The amendments, drafted by the conservative Homeland Union–Lithuanian Christian Democrats during the tenure of the previous Seimas, call for barring a person who has been removed from office or stripped of their mandate as a lawmaker by the parliament through impeachment for gross violation of the Constitution or breach of oath from being elected as president.
Such a person would be barred from being elected as a member of the Seimas for 10 years after their removal from office or the loss of their mandate, but he or she would be able to run for parliament after the 10-year period has passed.
The conservatives also propose that such a person should not be elected as speaker or deputy speaker of the Seimas.
Karolina Bubnytė, the government’s representative at the European Court of Human Rights (ECHR), has said recently that the Council of Europe’s Committee of Ministers, which monitors the execution of the Strasbourg court’s judgments, is considering taking additional measures against Lithuania over its failure to lift the lifetime ban on Paksas to run for parliament.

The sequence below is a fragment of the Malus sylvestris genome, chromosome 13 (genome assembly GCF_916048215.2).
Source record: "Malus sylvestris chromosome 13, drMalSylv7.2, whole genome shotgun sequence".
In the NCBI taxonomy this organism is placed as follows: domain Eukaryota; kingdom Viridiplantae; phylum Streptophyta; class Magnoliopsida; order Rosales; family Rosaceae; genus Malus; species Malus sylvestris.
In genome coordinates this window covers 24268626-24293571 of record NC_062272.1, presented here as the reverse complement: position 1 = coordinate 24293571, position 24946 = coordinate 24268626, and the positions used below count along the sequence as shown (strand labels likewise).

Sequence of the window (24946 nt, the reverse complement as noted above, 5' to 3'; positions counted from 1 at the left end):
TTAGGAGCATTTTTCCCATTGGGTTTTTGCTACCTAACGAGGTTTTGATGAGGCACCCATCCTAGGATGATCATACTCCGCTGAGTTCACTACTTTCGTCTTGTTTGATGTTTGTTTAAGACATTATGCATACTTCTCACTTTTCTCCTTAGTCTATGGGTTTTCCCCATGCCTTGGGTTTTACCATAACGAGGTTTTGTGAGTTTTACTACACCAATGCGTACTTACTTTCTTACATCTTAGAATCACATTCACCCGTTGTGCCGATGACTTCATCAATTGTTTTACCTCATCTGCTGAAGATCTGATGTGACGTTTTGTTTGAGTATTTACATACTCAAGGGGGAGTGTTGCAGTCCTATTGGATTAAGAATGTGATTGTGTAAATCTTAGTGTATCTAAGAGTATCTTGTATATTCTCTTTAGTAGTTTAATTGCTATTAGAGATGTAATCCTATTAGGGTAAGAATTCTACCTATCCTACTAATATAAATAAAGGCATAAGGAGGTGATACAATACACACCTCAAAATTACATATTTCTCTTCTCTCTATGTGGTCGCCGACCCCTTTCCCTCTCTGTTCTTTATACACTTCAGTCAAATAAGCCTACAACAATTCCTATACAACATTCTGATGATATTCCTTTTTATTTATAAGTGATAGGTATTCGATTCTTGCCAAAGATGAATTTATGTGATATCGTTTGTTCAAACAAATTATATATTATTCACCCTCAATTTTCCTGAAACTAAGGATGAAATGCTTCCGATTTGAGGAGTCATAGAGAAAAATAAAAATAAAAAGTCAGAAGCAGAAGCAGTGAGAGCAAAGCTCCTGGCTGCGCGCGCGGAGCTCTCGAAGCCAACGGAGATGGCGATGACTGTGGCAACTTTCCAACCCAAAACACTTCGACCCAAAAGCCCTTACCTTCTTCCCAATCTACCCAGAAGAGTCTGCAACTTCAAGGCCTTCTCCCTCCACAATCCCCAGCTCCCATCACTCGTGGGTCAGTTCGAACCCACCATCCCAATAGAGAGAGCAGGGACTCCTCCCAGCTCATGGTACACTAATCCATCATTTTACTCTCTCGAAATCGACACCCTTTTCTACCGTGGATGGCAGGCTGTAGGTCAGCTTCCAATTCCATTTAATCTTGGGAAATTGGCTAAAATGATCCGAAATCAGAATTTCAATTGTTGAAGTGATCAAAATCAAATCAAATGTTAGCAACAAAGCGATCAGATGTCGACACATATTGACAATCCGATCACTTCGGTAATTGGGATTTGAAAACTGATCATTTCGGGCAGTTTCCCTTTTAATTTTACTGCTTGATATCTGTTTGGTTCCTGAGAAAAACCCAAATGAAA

Paksas has been barred from running for either president or parliament since his impeachment in 2004. The Constitutional Court has ruled that a person who has been removal from office through impeachment can never again hold a public office that requires an oath and that the Constitution needs to be amended to lift the ban.
The Seimas has repeatedly failed to muster enough votes to pass such amendments.
The ECHR ruled in January 2011 that the lifetime ban on Paksas to stand for parliament was disproportionate and ran counter to the European Convention on Human Rights.
Paksas is a member of the European Parliament, which is currently considering Lithuanian prosecutors’ request to strip the former leader of the Order and Justice party of his legal immunity in a corruption case.